Promising Programs

Promising Programs versus Evidence-Based Programs

What's the difference?

Evidence-based programs are interventions that have been shown through rigorous evaluation to change the sexual risk-taking behaviors of the participants. The U.S. Department of Health and Human Services' Office of Adolescent Health has assembled a list of programs that meet these criteria. Promising programs are not on this list, primarily because they have not completed a rigorous evaluation to prove effectiveness.

Do "Promising Programs" work?

Even though promising programs lack evidence of success, they may still be effective. Most of these programs have been shown to produce favorable results. However, because of other factors (a small sample size or the way data were collected in studies, for example), promising programs do not meet the strict criteria needed to be considered evidence-based. Keep in mind that a promising program can still provide some benefit.

Why would I choose a "Promising Program" over an Evidence-based Program?

When selecting a program to implement with your young people, you should review evidence-based programs first. If none of the evidence-based programs fit the needs or demographics of your young people, the resources available at your organization, or the values of your community, then you may want to consider a promising program. You can use the tool to Assess the Characteristics of Effective Sex and STD/HIV Education Programs to determine the potential effectiveness of a program. The more characteristics a program has, the higher the chance of it changing the sexual risk-taking behaviors of your youth participants.

All communities have unique needs. Use our Assess for Fit tool to help you determine which program is right for you.

Adolescents Living Safely: AIDS, Attitudes, Awareness and Action

AIDS Prevention for Adolescents in School Focus on Kids: An HIV Prevention Program for African American Youth Get Real About AIDS< Positive Prevention Reach for Health

Tailoring Family Planning Services to the Special Needs of Adolescents

Teen Talk

Adolescents Living Safely: AIDS, Attitudes, Awareness and Action

Designed for high-risk youth, this is an HIV risk reduction program originally designed to meet the comprehensive needs of runaway youth, who are at high risk for STD/HIV/AIDS. Based on cognitive behavioral model that has guided several previous health promotion efforts with adolescent, the program encourages skill building and self efficacy in an environment of peer support. The importance of safe sex is emphasized throughout the lessons. Read more...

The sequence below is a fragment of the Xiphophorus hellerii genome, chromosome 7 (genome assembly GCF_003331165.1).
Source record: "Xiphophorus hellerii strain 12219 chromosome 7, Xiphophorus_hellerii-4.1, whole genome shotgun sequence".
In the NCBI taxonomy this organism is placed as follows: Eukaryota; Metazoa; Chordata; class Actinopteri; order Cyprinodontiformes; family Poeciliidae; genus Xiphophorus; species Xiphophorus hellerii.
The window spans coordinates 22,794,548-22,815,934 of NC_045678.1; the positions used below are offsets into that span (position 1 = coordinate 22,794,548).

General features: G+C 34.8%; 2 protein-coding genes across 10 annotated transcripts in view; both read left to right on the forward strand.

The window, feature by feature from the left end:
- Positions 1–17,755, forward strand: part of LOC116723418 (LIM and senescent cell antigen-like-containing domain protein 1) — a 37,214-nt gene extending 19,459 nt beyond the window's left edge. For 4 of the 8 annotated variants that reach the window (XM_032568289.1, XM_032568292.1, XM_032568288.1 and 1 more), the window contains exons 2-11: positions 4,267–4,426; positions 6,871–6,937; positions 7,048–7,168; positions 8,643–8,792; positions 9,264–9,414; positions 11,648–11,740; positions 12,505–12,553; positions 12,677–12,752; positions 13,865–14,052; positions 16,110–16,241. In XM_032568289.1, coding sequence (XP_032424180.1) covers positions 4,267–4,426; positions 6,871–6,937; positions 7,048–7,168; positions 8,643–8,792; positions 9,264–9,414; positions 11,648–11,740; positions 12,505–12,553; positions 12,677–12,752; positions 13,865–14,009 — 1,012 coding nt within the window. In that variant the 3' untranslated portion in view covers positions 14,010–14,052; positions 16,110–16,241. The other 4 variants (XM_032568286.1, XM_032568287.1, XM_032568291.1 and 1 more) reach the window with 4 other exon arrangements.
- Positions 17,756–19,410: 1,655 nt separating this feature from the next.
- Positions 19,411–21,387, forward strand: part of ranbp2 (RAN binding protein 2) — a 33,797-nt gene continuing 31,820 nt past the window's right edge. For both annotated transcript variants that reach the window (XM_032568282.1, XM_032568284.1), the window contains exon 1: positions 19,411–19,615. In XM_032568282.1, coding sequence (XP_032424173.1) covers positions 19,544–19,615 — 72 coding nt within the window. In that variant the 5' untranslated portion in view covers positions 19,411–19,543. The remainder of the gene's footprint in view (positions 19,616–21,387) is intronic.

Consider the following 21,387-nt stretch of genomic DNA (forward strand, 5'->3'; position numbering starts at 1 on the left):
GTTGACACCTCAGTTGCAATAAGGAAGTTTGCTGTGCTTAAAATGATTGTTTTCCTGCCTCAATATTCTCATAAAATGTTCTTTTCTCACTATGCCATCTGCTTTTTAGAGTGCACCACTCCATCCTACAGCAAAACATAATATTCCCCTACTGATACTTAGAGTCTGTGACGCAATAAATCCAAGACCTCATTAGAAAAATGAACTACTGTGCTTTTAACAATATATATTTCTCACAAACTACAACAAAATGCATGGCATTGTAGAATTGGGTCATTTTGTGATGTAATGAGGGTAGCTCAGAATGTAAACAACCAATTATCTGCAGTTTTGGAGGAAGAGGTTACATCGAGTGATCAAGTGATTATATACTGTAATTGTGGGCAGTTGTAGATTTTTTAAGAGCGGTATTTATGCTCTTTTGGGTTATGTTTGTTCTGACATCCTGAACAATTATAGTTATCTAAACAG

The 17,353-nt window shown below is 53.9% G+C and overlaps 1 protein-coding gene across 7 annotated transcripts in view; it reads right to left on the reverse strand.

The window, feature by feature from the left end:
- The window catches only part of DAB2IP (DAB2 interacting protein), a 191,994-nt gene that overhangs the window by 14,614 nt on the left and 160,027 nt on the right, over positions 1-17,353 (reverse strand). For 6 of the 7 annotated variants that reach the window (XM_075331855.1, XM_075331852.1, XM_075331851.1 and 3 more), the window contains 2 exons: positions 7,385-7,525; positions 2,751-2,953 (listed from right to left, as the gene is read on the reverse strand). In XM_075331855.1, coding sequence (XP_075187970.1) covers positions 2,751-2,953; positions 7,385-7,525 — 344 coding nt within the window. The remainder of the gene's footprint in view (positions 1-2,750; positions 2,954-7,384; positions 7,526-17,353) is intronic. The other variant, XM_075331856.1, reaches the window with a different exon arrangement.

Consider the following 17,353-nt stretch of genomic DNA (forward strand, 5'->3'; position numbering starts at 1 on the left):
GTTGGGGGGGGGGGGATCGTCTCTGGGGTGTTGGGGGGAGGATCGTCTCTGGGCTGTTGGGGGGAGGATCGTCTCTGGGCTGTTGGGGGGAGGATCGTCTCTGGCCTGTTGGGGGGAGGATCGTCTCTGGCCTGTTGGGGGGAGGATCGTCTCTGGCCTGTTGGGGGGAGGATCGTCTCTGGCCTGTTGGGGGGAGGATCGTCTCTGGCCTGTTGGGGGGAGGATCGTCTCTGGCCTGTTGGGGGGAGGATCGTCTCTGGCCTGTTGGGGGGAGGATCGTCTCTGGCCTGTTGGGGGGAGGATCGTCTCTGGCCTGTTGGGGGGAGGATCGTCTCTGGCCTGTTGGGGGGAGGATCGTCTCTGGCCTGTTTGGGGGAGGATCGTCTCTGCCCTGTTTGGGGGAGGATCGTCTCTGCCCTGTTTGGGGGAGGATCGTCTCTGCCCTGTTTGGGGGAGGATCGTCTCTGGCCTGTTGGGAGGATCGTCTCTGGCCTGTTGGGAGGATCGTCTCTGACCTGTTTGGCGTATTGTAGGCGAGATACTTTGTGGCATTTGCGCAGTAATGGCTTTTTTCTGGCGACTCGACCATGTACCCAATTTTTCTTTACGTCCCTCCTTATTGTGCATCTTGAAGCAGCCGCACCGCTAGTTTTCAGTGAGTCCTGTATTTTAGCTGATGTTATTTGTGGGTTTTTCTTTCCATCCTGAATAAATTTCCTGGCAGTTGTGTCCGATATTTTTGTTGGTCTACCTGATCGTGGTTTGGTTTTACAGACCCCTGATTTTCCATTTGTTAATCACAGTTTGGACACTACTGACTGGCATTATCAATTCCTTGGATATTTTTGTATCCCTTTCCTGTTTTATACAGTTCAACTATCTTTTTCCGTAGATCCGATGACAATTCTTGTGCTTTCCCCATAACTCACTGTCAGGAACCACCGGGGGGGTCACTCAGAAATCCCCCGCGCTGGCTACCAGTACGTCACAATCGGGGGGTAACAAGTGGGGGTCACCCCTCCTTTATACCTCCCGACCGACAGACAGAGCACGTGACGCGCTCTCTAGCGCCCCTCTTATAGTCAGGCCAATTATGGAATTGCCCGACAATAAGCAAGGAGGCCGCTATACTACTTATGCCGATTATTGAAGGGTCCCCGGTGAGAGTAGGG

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AIDS Prevention for Adolescents in School

This school-based (also suitable for community settings), teacher-delivered curriculum for urban high school students seeks to increase knowledge about HIV/AIDS, build skills to recognize and prevent behaviors that put youth at risk of HIV infection, and encourage youth to make healthy decisions. ;Read more...

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Focus on Kids: an HIV Prevention Program for African American Youth

This program is a culturally based HIV risk reduction intervention program directed towards both genders of the African American community who engage in high-risk sexual behaviors. It aims to increase awareness about condom use, intention, and perceptions about condom use. This is an 8-session program. Read more...

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Get Real About AIDS

Get Real About AIDS is an HIV prevention curriculum that addresses sexual risk-taking behaviors related to pregnancy prevention, including: delaying sexual activity, using condoms, being monogamous if sexually active, and avoiding risky situations. This is a 14-lesson program. Read more...

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Positive Prevention

Positive Prevention is an HIV/STD curriculum aimed at students 7th-12th grade. These youth are taught the facts of HIV prevention, transmission, and how the disease works. There are social elements of defining stereotyping, refusal skills, and risk reduction. This is a 6-lesson program.Read more...

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Reach for Health

This program aims to reach African American and Hispanic youth in middle school by having the youth participate in service activities within their communities while at the same time reducing early and unprotected sexual activity through the educational components. This program is taught over a traditional school year. Read more...

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Tailoring Family Planning Services to the Special Needs of Adolescents

This program is based on the premise that regular contraceptive use by teens can be increased by offering information, social support, and counseling, in addition to health and medical services. Accordingly, the program aims to provide family planning services in a manner that will increase teens' sense of comfort, increase their self-confidence, and reduce any fears that may discourage regular and effective contraception. Read more...

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Teen Talk

Curriculum is a collaborative effort between schools and community based health centers in comprehensive sexuality education. Program was especially beneficial to males, leading to delay in the onset of sexual activity among male virgins and more contraceptive use among sexually experienced males. Read more...

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